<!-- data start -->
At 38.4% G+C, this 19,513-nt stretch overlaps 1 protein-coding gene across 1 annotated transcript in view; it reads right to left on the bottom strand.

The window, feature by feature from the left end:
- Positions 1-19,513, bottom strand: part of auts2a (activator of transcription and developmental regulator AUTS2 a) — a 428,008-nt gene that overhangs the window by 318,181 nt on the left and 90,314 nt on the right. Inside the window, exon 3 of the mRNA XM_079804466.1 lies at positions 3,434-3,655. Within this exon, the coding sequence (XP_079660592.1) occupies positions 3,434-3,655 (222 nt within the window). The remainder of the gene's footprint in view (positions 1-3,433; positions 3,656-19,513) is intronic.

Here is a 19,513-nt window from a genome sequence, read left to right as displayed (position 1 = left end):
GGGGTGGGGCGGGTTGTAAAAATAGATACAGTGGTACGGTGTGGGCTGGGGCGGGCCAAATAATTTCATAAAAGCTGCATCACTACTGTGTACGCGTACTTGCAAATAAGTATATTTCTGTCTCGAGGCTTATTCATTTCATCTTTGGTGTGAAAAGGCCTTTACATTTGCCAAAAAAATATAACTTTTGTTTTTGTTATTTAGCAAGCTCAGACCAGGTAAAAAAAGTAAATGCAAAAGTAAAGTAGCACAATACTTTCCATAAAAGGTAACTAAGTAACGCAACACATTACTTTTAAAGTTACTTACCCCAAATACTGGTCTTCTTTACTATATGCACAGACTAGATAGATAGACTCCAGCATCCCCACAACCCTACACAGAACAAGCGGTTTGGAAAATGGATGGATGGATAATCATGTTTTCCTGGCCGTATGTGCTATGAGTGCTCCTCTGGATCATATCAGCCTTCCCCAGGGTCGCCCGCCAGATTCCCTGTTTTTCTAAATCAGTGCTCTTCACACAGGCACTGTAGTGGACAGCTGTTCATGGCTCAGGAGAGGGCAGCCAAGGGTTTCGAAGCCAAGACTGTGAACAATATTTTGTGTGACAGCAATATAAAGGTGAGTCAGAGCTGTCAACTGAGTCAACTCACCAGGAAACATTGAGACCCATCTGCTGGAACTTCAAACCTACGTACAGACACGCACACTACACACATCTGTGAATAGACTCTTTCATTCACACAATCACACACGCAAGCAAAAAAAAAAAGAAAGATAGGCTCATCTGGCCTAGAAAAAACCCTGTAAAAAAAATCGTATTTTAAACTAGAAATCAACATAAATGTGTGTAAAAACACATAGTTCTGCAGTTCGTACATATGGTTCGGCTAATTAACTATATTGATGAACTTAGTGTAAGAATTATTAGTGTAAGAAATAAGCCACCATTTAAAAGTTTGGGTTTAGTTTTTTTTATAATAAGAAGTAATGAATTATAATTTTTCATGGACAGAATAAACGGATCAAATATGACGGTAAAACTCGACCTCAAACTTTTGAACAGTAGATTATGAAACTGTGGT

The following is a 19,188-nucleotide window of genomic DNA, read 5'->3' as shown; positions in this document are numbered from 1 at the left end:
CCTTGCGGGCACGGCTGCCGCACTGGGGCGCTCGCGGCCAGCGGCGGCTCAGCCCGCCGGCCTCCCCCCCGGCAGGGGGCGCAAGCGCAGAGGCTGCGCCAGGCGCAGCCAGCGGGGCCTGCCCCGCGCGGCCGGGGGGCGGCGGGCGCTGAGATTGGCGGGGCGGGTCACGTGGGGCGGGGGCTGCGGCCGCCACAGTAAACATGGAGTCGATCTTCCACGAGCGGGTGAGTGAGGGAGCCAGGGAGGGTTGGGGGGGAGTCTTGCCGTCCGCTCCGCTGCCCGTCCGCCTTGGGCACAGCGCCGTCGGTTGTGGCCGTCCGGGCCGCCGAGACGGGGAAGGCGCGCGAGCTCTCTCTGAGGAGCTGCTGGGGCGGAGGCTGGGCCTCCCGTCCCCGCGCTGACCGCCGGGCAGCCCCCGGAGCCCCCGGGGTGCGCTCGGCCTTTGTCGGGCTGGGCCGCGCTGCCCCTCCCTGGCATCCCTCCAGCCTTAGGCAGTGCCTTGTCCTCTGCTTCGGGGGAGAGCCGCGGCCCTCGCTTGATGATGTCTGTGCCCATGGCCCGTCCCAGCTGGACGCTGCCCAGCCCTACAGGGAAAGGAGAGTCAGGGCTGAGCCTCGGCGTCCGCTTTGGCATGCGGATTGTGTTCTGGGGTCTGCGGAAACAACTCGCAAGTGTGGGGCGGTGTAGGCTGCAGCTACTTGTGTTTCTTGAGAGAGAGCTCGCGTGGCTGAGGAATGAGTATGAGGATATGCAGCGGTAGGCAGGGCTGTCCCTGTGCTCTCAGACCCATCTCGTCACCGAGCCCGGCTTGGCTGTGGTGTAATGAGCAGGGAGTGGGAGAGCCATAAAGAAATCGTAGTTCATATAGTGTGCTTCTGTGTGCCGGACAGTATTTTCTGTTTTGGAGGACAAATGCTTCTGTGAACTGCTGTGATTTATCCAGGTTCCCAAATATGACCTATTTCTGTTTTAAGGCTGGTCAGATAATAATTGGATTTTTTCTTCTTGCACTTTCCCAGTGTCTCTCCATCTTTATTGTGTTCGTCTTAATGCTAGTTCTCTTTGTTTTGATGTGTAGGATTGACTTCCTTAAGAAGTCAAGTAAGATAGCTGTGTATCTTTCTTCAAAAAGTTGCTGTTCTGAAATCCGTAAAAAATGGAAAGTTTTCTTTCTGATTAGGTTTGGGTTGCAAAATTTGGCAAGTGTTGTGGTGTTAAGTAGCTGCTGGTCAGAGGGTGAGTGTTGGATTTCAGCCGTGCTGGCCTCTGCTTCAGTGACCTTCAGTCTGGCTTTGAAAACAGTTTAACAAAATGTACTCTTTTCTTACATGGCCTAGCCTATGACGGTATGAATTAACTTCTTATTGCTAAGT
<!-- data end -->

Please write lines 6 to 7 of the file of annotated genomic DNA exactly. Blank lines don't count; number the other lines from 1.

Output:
The following is a 19,188-nucleotide window of genomic DNA, read 5'->3' as shown; positions in this document are numbered from 1 at the left end:
CCTTGCGGGCACGGCTGCCGCACTGGGGCGCTCGCGGCCAGCGGCGGCTCAGCCCGCCGGCCTCCCCCCCGGCAGGGGGCGCAAGCGCAGAGGCTGCGCCAGGCGCAGCCAGCGGGGCCTGCCCCGCGCGGCCGGGGGGCGGCGGGCGCTGAGATTGGCGGGGCGGGTCACGTGGGGCGGGGGCTGCGGCCGCCACAGTAAACATGGAGTCGATCTTCCACGAGCGGGTGAGTGAGGGAGCCAGGGAGGGTTGGGGGGGAGTCTTGCCGTCCGCTCCGCTGCCCGTCCGCCTTGGGCACAGCGCCGTCGGTTGTGGCCGTCCGGGCCGCCGAGACGGGGAAGGCGCGCGAGCTCTCTCTGAGGAGCTGCTGGGGCGGAGGCTGGGCCTCCCGTCCCCGCGCTGACCGCCGGGCAGCCCCCGGAGCCCCCGGGGTGCGCTCGGCCTTTGTCGGGCTGGGCCGCGCTGCCCCTCCCTGGCATCCCTCCAGCCTTAGGCAGTGCCTTGTCCTCTGCTTCGGGGGAGAGCCGCGGCCCTCGCTTGATGATGTCTGTGCCCATGGCCCGTCCCAGCTGGACGCTGCCCAGCCCTACAGGGAAAGGAGAGTCAGGGCTGAGCCTCGGCGTCCGCTTTGGCATGCGGATTGTGTTCTGGGGTCTGCGGAAACAACTCGCAAGTGTGGGGCGGTGTAGGCTGCAGCTACTTGTGTTTCTTGAGAGAGAGCTCGCGTGGCTGAGGAATGAGTATGAGGATATGCAGCGGTAGGCAGGGCTGTCCCTGTGCTCTCAGACCCATCTCGTCACCGAGCCCGGCTTGGCTGTGGTGTAATGAGCAGGGAGTGGGAGAGCCATAAAGAAATCGTAGTTCATATAGTGTGCTTCTGTGTGCCGGACAGTATTTTCTGTTTTGGAGGACAAATGCTTCTGTGAACTGCTGTGATTTATCCAGGTTCCCAAATATGACCTATTTCTGTTTTAAGGCTGGTCAGATAATAATTGGATTTTTTCTTCTTGCACTTTCCCAGTGTCTCTCCATCTTTATTGTGTTCGTCTTAATGCTAGTTCTCTTTGTTTTGATGTGTAGGATTGACTTCCTTAAGAAGTCAAGTAAGATAGCTGTGTATCTTTCTTCAAAAAGTTGCTGTTCTGAAATCCGTAAAAAATGGAAAGTTTTCTTTCTGATTAGGTTTGGGTTGCAAAATTTGGCAAGTGTTGTGGTGTTAAGTAGCTGCTGGTCAGAGGGTGAGTGTTGGATTTCAGCCGTGCTGGCCTCTGCTTCAGTGACCTTCAGTCTGGCTTTGAAAACAGTTTAACAAAATGTACTCTTTTCTTACATGGCCTAGCCTATGACGGTATGAATTAACTTCTTATTGCTAAGT